In a season that marked Fenway Park's historic 100-year anniversary, the team it houses put together a historically dreadful campaign.
In addition to missing the playoffs, Boston (69-93) endured its first losing season in 15 years and dropped 90 games for the first time since 1966!
From the first pitch, though, everything changed in 2013. Management moved on from the one-year Bobby Valentine experiment, replacing the veteran manager with John Farrell, and the arrival of established run producers like Shane Victorino, Mike Napoli and Johnny Gomes buoyed the team.
As a result, the Sox won 97 games—28 more than the year prior—as well as the AL East for the first time since '07 and an eighth World Series title.
And by capturing a ring just one year removed from the dread of '12, Boston became just the second team in baseball history to win a world championship just a single season after finishing last in its division.
Of course, continue reading to learn a bit more about that other team.
2010 Auburn Tigers
There wasn't a whole lot to admire about 2009 Auburn Tigers football. In Gene Chizik's first year at the helm, they finished 3-5 in conference play, losing to the likes of Arkansas and Kentucky, and at the bottom of the West Division.
With the record-breaking junior college transfer under center, Auburn managed to field—and ride—a nationally elite powerhouse offense, which ranked third in America in total yards and fourth in points scored per game.
And for their prolific efforts just a season after being mired in mediocrity, the Tigers finished their road to redemption with a perfect 14-0 record and a BCS national championship while Newton was justifiably awarded with the 2010 Heisman Trophy.
2001 New England Patriots
The New England Patriots have finished atop the AFC East in each of the last 14 seasons. To find the last time New England won fewer games than a divisional foe, you have to go all the way back to 2000, which not so coincidentally also marks Bill Belichick's first year in charge.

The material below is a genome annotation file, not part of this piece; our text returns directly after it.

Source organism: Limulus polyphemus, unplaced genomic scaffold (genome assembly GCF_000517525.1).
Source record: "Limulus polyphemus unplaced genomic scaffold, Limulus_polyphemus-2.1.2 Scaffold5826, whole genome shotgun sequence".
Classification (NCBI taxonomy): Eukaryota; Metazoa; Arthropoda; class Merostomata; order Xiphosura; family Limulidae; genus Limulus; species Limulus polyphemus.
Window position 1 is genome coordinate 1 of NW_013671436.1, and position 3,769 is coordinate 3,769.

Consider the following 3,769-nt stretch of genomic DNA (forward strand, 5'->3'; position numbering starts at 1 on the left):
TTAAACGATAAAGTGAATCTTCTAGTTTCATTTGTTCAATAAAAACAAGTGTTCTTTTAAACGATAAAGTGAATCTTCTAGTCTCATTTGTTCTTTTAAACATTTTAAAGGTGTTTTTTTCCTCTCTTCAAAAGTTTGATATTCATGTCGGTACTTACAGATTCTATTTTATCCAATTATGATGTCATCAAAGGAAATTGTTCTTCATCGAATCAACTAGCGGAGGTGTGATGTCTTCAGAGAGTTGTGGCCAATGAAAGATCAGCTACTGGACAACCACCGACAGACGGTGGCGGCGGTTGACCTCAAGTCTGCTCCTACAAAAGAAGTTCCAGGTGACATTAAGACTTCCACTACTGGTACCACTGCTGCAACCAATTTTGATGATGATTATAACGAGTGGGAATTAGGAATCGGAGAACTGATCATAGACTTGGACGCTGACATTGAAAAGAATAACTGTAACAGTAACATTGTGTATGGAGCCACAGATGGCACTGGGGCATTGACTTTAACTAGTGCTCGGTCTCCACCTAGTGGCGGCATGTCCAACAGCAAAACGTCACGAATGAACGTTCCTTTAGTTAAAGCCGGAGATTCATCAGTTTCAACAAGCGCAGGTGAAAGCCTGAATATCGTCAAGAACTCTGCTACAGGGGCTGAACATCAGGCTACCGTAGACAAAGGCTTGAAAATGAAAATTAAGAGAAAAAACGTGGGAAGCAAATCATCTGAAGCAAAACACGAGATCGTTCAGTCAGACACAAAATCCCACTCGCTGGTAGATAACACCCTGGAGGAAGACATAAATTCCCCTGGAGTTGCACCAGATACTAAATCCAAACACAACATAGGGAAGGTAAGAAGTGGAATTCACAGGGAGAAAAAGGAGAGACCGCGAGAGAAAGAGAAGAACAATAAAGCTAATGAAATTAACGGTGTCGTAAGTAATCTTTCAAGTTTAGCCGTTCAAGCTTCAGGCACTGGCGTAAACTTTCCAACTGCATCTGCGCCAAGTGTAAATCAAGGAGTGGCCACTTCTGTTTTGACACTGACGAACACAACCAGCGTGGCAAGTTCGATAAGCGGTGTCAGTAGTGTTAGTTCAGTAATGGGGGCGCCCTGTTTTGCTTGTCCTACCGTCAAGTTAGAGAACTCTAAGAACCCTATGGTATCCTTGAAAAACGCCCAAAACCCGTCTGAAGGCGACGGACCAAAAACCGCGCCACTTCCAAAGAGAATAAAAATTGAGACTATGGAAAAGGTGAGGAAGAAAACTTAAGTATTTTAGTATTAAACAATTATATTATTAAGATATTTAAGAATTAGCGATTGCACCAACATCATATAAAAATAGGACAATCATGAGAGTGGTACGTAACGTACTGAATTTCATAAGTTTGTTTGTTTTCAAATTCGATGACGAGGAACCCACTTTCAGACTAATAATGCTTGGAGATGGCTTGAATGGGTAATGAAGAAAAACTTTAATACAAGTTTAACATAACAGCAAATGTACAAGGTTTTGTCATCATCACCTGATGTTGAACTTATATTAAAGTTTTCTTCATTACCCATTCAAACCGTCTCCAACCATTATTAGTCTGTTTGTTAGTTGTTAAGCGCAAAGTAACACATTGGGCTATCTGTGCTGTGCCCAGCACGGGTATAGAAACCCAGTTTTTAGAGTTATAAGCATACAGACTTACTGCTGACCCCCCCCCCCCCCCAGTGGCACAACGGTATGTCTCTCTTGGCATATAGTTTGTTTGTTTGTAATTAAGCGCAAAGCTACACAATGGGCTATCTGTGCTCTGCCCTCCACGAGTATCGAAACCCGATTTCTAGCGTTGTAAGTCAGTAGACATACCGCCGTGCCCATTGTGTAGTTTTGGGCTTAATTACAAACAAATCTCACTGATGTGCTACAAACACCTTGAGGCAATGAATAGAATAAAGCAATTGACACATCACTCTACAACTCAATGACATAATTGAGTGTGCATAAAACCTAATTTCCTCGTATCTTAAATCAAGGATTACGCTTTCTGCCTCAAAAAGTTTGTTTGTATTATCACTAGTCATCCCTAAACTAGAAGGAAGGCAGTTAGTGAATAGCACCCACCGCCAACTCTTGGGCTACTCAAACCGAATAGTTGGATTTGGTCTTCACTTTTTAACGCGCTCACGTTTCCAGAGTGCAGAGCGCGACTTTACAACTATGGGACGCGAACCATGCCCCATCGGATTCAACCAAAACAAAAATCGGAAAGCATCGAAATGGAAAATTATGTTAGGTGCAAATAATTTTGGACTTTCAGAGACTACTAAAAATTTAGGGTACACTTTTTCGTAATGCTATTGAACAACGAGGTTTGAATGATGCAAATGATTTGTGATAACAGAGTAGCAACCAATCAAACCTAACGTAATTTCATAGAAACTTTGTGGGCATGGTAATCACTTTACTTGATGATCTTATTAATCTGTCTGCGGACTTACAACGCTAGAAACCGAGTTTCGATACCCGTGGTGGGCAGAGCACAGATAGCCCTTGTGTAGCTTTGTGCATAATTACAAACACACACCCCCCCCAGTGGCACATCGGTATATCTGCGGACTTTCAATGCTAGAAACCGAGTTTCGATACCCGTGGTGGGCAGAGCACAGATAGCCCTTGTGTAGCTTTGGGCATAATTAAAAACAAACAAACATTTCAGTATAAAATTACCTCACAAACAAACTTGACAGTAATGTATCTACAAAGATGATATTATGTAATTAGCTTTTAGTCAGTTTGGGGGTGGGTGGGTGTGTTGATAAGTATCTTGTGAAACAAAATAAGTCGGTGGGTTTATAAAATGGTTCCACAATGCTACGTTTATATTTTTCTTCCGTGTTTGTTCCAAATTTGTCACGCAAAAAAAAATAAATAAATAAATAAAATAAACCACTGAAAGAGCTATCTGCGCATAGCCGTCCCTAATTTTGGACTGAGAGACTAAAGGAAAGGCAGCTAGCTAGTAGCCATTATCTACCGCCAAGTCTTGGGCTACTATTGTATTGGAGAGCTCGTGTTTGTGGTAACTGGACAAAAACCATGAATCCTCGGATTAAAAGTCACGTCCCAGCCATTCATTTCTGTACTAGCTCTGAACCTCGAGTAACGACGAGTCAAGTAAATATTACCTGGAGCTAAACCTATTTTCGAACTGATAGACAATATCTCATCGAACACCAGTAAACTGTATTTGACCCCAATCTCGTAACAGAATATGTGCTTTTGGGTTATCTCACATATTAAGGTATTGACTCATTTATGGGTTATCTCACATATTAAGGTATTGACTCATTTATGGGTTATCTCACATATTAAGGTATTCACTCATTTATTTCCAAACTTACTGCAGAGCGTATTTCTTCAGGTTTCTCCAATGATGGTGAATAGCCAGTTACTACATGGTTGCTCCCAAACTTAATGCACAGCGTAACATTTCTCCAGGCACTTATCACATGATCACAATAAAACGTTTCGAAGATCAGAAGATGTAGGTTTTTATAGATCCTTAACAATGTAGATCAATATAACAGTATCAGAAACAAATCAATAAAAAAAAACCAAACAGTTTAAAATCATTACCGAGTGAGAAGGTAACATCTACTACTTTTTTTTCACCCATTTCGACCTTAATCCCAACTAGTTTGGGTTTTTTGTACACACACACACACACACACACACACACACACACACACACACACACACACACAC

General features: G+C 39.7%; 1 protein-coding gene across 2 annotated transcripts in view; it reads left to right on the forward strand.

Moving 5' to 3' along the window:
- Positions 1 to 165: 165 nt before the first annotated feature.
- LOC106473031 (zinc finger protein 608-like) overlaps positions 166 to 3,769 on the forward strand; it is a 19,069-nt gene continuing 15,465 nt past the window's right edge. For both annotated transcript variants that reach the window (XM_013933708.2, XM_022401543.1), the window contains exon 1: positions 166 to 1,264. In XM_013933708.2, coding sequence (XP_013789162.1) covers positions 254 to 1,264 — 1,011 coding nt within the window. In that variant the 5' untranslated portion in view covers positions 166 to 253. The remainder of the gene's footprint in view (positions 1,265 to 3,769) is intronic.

That season, in addition to losing 11 games, the Drew Bledsoe-led Patriots also finished dead last in the East and missed the postseason for a second consecutive season.
Belichick, however, would not be held down for long. Just one year later, the future Hall of Famer completely flipped the script, leading New England to an 11-5 regular-season mark.
Among his many important personnel decisions, Belichick's biggest move by far was a controversial one to say the least, sitting a nine-year starter in Bledsoe—who was initially injured in Week 2—in favor of a second-year backup named Tom Brady.
Of course, with a dominant defense that the likes of Ty Law and Lawyer Milloy led plus efficient and clutch play from an unshakable Brady, the Patriots marched their way through three postseason battles and all the way to a Super Bowl crown.
In the end, after a cellar-dwelling year in 2000 and then winning two of three playoff outings with last-second field goals, New England's run in '01 was among the most improbable of all title turnarounds.
1969 New York Mets
More than anything else, 1969 New York Mets are referred to as the Miracle Mets.
And with good reason.
Just one year before winning 100 games and defeating the Baltimore Orioles in the '69 World Series, the Mets were nothing more than a baseball afterthought.
But in '69, everything came together.
Seaver won 25 games in addition to his first of three Cy Young Awards, and after a slow 18-23 start to the year, the team finished the season on an absolute tear, winning 82 of their last 121 games.
Fittingly, they capped of the brilliant run on the biggest of stages, outlasting the Orioles in five hard-fought games to capture the first World Series title in franchise history.
2007-08 Boston Celtics
Throughout the 2006-07 NBA season, outside of a horrid 22-win group from Memphis, no team in basketball was as bad as the Boston Celtics.
Even in a watered-down East, the men in green only managed to win 24 contests, a solid four games behind second-to-last Milwaukee.
Statistically, the mostly youthful team—an injury to aging All-Star Paul Pierce prematurely forced young and inexperienced talents like Al Jefferson, Rajon Rondo and Delonte West into leadership roles—was putrid, ranking 22nd in the NBA in offense and 20th in defense for the league's sixth-worst point differential on the year.
And historically, things were even worse, as the uninspired group recorded what was officially the second-worst season in the history of the storied franchise.